I recently, courtesy of Google, came across a piece by Brad DeLong critical of my views. It argued that there were good reasons why anarcho-capitalist ideas did not appear until the nineteenth century, reasons illustrated by how badly a stateless society had worked in the Highlands of Scotland in the 17th century. I wrote a response and posted it to his blog, then waited for it to appear.
Today I discovered what I should have realized earlier—that his post was made nine years ago. Under the circumstances it is not surprising that my comment did not appear. The issues are no less interesting now than they were then and his argument is still up to be read, so here is my response:
Your initial argument rejecting a stateless order on the evidence of the Scottish Highlands is no more convincing than would be a similar argument claiming that Nazi Germany or Pol Pot's Cambodia shows how bad a society where law is enforced by the state must be. The existence of societies without state law enforcement that work badly—I do not know enough about the Scottish Highlands to judge how accurate your account is—is no more evidence against anarchy than the existence of societies with state law enforcement that work badly is against the alternative to anarchy.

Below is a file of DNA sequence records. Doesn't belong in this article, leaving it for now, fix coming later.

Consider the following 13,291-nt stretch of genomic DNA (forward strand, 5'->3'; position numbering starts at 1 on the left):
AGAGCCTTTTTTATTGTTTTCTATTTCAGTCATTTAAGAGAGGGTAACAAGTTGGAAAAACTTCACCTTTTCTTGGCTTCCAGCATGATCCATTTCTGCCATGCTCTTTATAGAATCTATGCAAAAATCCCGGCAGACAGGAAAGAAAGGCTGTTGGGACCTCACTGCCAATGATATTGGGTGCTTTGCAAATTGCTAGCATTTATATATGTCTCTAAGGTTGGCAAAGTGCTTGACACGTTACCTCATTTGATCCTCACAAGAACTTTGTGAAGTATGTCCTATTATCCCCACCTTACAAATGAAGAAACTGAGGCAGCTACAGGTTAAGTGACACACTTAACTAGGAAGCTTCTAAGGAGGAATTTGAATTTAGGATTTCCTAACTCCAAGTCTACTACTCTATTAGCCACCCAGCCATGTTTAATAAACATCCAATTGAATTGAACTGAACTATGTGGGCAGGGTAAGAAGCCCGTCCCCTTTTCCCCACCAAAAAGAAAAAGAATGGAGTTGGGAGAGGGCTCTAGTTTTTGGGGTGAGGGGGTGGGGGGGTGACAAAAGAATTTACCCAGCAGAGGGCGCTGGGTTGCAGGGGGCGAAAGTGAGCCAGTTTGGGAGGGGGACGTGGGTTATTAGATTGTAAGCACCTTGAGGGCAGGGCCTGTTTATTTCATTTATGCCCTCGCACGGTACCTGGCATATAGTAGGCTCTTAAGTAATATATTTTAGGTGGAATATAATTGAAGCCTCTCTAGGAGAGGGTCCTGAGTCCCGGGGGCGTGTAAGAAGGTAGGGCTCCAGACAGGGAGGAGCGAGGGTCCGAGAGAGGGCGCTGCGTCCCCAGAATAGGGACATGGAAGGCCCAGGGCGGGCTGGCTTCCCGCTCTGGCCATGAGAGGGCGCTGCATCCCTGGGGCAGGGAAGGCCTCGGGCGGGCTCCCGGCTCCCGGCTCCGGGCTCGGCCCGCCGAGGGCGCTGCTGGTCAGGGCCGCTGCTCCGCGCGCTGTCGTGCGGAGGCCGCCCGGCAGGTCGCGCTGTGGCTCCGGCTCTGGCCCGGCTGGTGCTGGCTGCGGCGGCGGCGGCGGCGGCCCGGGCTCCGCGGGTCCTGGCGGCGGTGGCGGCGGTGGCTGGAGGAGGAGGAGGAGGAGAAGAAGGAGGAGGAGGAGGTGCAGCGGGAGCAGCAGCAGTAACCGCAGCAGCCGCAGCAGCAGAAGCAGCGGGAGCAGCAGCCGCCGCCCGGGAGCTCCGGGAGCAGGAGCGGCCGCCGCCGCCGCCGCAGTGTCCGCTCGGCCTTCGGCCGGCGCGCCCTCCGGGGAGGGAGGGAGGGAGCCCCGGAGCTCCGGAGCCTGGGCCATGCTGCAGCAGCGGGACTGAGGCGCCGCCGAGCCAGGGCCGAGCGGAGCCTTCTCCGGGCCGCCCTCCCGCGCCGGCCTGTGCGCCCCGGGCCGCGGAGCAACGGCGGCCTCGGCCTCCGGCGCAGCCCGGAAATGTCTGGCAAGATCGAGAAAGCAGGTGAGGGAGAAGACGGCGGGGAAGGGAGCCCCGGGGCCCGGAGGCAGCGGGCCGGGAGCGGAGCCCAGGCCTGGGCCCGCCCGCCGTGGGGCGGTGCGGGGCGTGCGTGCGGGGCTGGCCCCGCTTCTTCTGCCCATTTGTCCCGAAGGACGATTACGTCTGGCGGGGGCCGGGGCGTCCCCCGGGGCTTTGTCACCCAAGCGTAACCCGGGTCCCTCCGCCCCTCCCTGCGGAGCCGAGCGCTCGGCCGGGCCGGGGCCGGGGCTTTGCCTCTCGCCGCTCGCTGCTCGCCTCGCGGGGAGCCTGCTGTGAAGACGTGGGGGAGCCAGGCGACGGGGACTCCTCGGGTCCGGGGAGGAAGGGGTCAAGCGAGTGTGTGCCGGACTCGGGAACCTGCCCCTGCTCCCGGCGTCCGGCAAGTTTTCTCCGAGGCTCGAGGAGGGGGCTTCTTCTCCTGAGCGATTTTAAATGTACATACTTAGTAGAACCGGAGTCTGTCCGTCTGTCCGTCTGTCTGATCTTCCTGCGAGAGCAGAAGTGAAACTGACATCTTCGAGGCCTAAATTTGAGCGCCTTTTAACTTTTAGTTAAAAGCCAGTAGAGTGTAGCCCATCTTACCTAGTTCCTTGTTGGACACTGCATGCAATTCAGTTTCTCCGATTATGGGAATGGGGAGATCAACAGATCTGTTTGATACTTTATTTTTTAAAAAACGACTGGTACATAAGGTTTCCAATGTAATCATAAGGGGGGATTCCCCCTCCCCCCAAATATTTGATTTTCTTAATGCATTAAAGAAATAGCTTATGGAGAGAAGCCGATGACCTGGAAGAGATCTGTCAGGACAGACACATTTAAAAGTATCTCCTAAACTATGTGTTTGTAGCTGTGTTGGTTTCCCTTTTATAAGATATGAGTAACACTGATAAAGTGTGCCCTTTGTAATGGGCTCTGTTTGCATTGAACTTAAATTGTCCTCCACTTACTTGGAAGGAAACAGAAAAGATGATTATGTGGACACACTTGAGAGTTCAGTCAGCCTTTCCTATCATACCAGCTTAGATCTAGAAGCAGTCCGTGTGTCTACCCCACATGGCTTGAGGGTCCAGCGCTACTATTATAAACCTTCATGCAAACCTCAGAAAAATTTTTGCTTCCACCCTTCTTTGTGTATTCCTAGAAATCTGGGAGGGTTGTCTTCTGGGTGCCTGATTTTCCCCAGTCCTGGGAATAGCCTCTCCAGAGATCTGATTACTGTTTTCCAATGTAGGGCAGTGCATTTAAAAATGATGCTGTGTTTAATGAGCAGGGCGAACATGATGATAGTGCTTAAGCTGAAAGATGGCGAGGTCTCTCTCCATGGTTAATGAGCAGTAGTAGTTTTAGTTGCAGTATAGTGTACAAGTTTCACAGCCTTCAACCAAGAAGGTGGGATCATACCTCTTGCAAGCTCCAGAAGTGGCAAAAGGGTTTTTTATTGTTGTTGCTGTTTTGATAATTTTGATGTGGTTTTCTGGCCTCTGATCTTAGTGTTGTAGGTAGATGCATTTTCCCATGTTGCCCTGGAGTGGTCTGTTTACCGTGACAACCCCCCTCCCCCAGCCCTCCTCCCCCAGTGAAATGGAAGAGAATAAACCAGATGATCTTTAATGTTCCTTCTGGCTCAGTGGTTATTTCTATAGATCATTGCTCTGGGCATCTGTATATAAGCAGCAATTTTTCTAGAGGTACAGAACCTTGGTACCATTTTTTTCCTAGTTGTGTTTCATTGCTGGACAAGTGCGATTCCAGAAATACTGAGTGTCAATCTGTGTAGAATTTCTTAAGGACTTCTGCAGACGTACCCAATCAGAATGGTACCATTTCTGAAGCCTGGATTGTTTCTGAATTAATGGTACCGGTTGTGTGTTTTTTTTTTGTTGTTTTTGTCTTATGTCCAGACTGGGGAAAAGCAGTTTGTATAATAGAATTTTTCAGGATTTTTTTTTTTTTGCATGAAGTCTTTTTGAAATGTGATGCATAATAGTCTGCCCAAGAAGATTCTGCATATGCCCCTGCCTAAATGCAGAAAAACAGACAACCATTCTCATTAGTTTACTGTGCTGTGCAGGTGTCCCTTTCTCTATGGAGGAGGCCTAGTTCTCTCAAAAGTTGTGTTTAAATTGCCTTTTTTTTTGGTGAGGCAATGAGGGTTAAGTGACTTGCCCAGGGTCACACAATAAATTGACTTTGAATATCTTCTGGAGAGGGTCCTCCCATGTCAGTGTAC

To make your case, you have to show that societies without state law enforcement have consistently worked worse than otherwise similar societies with it. For a little evidence against that claim I offer the contrast between Iceland and Norway in the tenth and eleventh centuries or northern Somalia pre-1960 when, despite some intervention by the British, it was in essence a stateless society, and the situation in the same areas after the British and Italians set up the nation of Somalia, imposing a nation state on a stateless society. You can find short accounts of both those cases, as well as references and a more general discussion of historical feud societies, in the webbed draft of Legal Systems Very Different From Ours, a book I'm currently working on; comments welcome.
So far as the claim that the idea of societies where law enforcement is private are a recent invention, that is almost the opposite of the truth. The nation state as we know it today is a relatively recent development. For historical evidence, I recommend Seeing Like a State, whose author goes to some lengths to make it clear that he is not a libertarian while giving a perceptive account of the ways in which societies had to be changed in order that states could rule them.
As best I can tell, most existing legal systems developed out of systems where law enforcement was private—whether, as you would presumably argue, improving on those systems or not is hard to tell. That is clearly true of, at least, Anglo-American common law, Jewish law and Islamic law, and I think of Roman law as well. For details see my draft.
In which context, I am curious as to whether you regard yourself as a believer in the Whig theory of history, which views it as a story of continual progress, implying that "institutions A were replaced by institutions B" can be taken as clear evidence of the superiority of the latter.